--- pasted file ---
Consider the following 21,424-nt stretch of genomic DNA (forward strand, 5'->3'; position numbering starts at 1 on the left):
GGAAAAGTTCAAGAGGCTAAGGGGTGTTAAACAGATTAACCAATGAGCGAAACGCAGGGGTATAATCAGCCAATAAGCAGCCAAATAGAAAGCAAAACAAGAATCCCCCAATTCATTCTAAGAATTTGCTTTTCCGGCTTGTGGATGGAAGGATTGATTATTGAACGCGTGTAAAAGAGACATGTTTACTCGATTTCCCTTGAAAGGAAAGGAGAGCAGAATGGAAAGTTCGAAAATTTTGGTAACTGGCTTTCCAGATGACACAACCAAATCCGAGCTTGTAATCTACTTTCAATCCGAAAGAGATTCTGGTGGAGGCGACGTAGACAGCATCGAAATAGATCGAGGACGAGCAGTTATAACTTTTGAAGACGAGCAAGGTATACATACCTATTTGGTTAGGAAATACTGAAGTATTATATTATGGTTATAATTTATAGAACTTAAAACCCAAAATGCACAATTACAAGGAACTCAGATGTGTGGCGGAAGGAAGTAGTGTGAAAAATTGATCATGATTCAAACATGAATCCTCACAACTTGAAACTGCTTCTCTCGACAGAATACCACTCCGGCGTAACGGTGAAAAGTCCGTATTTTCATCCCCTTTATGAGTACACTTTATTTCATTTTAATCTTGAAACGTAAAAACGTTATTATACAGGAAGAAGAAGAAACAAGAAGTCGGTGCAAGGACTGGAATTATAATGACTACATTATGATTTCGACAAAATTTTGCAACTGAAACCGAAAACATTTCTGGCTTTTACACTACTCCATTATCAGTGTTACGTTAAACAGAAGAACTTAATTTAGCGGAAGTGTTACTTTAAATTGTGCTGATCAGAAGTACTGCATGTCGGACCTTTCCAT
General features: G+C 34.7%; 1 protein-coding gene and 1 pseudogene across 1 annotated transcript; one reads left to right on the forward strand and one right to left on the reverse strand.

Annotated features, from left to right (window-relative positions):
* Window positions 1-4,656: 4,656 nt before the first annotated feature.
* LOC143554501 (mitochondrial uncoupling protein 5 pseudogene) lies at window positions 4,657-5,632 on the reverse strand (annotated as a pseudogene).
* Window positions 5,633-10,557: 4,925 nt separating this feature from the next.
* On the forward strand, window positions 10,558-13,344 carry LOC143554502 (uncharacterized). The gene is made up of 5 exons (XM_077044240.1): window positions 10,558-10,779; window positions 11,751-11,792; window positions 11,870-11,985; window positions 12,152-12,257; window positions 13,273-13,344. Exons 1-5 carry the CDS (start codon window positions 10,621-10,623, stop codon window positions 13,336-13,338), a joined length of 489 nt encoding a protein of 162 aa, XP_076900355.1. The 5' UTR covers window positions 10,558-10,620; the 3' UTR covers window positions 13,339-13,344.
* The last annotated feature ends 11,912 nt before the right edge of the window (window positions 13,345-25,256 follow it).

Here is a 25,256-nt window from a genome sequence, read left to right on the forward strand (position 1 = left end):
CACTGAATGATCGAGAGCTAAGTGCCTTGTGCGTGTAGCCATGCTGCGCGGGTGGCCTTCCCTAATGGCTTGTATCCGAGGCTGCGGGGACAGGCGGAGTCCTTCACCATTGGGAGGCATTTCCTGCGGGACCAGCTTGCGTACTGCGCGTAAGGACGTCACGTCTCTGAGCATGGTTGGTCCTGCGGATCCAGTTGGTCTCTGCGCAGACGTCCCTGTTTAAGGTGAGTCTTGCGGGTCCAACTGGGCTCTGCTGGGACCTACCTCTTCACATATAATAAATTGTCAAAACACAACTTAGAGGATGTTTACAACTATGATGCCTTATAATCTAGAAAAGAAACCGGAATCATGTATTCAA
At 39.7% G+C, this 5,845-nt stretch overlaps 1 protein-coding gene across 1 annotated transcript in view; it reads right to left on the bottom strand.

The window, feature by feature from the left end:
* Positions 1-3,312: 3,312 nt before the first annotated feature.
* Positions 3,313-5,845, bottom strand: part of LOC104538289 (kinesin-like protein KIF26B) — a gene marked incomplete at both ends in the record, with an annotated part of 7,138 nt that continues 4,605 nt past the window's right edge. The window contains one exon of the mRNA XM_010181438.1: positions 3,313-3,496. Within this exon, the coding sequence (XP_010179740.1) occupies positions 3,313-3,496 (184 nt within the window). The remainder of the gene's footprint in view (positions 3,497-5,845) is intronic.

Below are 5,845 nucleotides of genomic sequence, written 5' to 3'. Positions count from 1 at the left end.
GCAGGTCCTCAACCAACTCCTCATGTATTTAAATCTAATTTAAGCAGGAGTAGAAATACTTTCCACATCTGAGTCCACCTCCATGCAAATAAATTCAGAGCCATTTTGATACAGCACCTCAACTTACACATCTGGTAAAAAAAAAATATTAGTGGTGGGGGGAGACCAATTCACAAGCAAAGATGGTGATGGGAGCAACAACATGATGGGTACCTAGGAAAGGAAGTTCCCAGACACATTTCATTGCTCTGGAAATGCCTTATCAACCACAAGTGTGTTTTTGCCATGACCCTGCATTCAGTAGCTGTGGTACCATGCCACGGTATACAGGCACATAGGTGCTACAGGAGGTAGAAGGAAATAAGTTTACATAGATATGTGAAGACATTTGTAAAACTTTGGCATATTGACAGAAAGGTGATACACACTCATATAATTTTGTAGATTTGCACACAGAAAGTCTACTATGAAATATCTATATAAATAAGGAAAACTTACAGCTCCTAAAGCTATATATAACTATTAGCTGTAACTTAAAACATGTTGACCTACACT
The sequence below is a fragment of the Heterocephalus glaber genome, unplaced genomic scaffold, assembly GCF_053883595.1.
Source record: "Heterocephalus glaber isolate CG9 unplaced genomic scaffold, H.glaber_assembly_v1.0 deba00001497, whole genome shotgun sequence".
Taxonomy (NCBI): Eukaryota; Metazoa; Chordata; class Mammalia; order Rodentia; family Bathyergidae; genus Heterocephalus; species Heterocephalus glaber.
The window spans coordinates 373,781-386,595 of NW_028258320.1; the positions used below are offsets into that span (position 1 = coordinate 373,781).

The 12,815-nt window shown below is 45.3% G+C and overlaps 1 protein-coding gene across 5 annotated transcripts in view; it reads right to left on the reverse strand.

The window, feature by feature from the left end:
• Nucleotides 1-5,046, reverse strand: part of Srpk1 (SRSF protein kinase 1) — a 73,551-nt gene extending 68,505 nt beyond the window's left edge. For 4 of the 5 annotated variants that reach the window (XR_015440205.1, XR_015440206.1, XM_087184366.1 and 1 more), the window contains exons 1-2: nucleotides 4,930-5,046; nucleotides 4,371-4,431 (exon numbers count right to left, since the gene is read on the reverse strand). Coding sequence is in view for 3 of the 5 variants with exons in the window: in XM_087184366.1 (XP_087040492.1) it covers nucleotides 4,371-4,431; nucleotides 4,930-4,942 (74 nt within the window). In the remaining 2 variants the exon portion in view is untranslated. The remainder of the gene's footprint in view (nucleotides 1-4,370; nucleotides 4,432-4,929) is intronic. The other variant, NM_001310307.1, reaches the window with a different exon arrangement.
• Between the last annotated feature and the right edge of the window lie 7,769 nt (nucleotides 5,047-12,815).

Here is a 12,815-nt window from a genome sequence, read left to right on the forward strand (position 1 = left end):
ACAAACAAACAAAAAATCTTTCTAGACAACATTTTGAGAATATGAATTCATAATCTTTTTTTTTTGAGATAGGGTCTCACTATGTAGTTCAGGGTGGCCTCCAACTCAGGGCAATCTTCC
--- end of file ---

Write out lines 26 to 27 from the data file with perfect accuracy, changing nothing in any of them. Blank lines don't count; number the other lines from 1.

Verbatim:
Here is a 12,815-nt window from a genome sequence, read left to right on the forward strand (position 1 = left end):
ACAAACAAACAAAAAATCTTTCTAGACAACATTTTGAGAATATGAATTCATAATCTTTTTTTTTTGAGATAGGGTCTCACTATGTAGTTCAGGGTGGCCTCCAACTCAGGGCAATCTTCC